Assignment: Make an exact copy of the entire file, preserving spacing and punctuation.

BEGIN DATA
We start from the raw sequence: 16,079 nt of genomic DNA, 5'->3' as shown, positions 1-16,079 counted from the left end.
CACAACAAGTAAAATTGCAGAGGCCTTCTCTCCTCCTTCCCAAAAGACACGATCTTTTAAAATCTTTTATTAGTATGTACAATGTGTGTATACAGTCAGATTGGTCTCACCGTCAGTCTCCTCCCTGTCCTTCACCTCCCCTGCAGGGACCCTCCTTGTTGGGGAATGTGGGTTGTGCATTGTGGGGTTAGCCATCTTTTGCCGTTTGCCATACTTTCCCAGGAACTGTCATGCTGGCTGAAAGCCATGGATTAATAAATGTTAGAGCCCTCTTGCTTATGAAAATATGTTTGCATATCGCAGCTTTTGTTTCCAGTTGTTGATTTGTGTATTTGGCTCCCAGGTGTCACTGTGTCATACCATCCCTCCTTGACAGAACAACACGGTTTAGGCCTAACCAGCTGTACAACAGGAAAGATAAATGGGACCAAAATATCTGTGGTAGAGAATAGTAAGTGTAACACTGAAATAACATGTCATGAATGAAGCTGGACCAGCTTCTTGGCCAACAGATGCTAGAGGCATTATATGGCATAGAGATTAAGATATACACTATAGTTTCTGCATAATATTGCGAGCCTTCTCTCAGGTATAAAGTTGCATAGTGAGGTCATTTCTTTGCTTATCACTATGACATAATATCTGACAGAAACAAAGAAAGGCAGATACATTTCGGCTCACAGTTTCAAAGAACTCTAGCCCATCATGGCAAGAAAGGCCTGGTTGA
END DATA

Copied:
We start from the raw sequence: 16,079 nt of genomic DNA, 5'->3' as shown, positions 1-16,079 counted from the left end.
CACAACAAGTAAAATTGCAGAGGCCTTCTCTCCTCCTTCCCAAAAGACACGATCTTTTAAAATCTTTTATTAGTATGTACAATGTGTGTATACAGTCAGATTGGTCTCACCGTCAGTCTCCTCCCTGTCCTTCACCTCCCCTGCAGGGACCCTCCTTGTTGGGGAATGTGGGTTGTGCATTGTGGGGTTAGCCATCTTTTGCCGTTTGCCATACTTTCCCAGGAACTGTCATGCTGGCTGAAAGCCATGGATTAATAAATGTTAGAGCCCTCTTGCTTATGAAAATATGTTTGCATATCGCAGCTTTTGTTTCCAGTTGTTGATTTGTGTATTTGGCTCCCAGGTGTCACTGTGTCATACCATCCCTCCTTGACAGAACAACACGGTTTAGGCCTAACCAGCTGTACAACAGGAAAGATAAATGGGACCAAAATATCTGTGGTAGAGAATAGTAAGTGTAACACTGAAATAACATGTCATGAATGAAGCTGGACCAGCTTCTTGGCCAACAGATGCTAGAGGCATTATATGGCATAGAGATTAAGATATACACTATAGTTTCTGCATAATATTGCGAGCCTTCTCTCAGGTATAAAGTTGCATAGTGAGGTCATTTCTTTGCTTATCACTATGACATAATATCTGACAGAAACAAAGAAAGGCAGATACATTTCGGCTCACAGTTTCAAAGAACTCTAGCCCATCATGGCAAGAAAGGCCTGGTTGA